Sunday, January 2, 2011

My Country 'Tis of Me

If we’re going to Save the World, and I guess we might as well, we need to pay attention to superiority bias. This bias, also known as “the Lake Wobegon effect,” was illustrated by Dave Barry who wrote that, “The one thing that unites all human beings, regardless of age, gender, religion, economic status or ethnic background, is that deep down inside, we all believe that we are above average drivers.”

People affected by the superiority bias (which I think includes everyone except me) believe themselves to be above average in almost everything, whether they live in Lake Wobegon or not. According to one psychological survey, for example, when asked to rate their personal ethical standards on a scale from 1 to 100 (100 being perfect), half of all respondents rated themselves at 90 or better.

It may be true that to see oneself as average or (horrors!) below average, would be so depressing that we simply have to lean on the crutch of superiority bias just in order to get through the day.

But what’s true for individuals is even truer for tribes and nations, and this is where Saving the World comes into play. George Bernard Shaw once said that “Patriotism is your conviction that this country is superior to all other countries because you were born in it.” In other words, love for your country is fundamentally self love. The patriot’s creed might be: “My country is exceptional, but it would just be ordinary if I were from somewhere else.”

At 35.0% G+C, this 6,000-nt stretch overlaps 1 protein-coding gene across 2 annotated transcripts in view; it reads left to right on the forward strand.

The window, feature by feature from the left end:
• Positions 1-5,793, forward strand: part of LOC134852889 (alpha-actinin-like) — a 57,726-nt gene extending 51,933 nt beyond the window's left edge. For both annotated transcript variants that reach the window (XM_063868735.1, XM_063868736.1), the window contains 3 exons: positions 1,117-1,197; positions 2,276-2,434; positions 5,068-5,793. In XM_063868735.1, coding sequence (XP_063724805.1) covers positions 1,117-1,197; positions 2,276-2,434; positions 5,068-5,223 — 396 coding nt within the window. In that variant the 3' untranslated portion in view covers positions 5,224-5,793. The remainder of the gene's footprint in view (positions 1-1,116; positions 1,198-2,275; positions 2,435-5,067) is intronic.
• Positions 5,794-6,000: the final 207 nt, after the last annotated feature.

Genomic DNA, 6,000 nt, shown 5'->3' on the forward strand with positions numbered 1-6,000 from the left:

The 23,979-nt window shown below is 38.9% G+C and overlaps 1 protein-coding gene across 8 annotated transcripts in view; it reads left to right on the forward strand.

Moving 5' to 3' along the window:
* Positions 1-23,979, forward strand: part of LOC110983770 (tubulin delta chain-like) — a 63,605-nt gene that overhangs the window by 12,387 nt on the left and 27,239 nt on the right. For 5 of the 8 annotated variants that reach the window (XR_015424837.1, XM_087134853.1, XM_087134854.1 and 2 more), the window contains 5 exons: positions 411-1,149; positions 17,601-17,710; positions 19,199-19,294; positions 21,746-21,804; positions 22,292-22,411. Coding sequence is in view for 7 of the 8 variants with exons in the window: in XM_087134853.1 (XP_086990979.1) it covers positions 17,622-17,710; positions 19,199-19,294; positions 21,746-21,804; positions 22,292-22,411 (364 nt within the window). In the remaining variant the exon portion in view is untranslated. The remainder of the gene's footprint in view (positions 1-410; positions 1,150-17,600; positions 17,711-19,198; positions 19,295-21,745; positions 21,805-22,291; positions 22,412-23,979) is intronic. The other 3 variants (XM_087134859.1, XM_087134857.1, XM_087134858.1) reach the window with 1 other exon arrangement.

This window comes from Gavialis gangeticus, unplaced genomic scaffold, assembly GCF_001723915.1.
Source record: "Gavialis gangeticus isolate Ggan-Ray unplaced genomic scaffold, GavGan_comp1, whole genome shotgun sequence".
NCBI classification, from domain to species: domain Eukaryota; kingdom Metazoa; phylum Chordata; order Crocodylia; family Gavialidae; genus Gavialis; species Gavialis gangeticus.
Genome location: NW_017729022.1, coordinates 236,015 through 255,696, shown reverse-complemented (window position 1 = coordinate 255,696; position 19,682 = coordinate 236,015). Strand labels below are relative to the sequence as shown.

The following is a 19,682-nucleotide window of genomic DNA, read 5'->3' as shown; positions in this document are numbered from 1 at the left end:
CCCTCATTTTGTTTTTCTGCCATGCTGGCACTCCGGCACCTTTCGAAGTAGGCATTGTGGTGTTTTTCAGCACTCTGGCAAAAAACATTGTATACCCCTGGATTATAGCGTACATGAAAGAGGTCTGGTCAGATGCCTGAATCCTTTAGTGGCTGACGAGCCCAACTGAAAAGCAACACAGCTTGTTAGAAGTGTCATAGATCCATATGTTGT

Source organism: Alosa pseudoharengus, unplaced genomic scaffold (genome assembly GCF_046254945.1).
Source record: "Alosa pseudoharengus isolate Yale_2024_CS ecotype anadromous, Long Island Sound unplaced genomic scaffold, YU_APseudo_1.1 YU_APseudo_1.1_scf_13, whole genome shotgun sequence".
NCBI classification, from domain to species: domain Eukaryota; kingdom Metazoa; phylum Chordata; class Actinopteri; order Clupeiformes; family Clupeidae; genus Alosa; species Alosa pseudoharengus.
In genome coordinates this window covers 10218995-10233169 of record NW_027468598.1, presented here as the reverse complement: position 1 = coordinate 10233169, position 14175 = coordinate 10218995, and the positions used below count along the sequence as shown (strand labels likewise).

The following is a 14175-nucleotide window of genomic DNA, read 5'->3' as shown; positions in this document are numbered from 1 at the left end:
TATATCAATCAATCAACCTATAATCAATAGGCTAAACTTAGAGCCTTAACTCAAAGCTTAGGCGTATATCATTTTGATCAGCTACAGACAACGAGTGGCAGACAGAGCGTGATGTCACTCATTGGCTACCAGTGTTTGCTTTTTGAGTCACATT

Loving your country is greatly helped if you can pull a mental switcheroo about some of the not-exactly-admirable things your country has done in the past. When I visited Potsdam where the 1945 peace agreement with Germany was signed, I noticed that our very gracious tour guide always referred to the ugliness of the 1930s and 1940s as the work of “the Nazis” – not “the Germans” or “our nation’s leaders.”  The Nazis were, of course, monstrous authoritarians, but they couldn’t have done all the unforgettable things they did then without the cooperation of a goodly number of the Germans. On the other hand, we have to give the post-World-War-Two Germans credit for owning up to the horrors that the Nazis inflicted on the world. Most countries haven't owned up so well for the ugliness in their histories.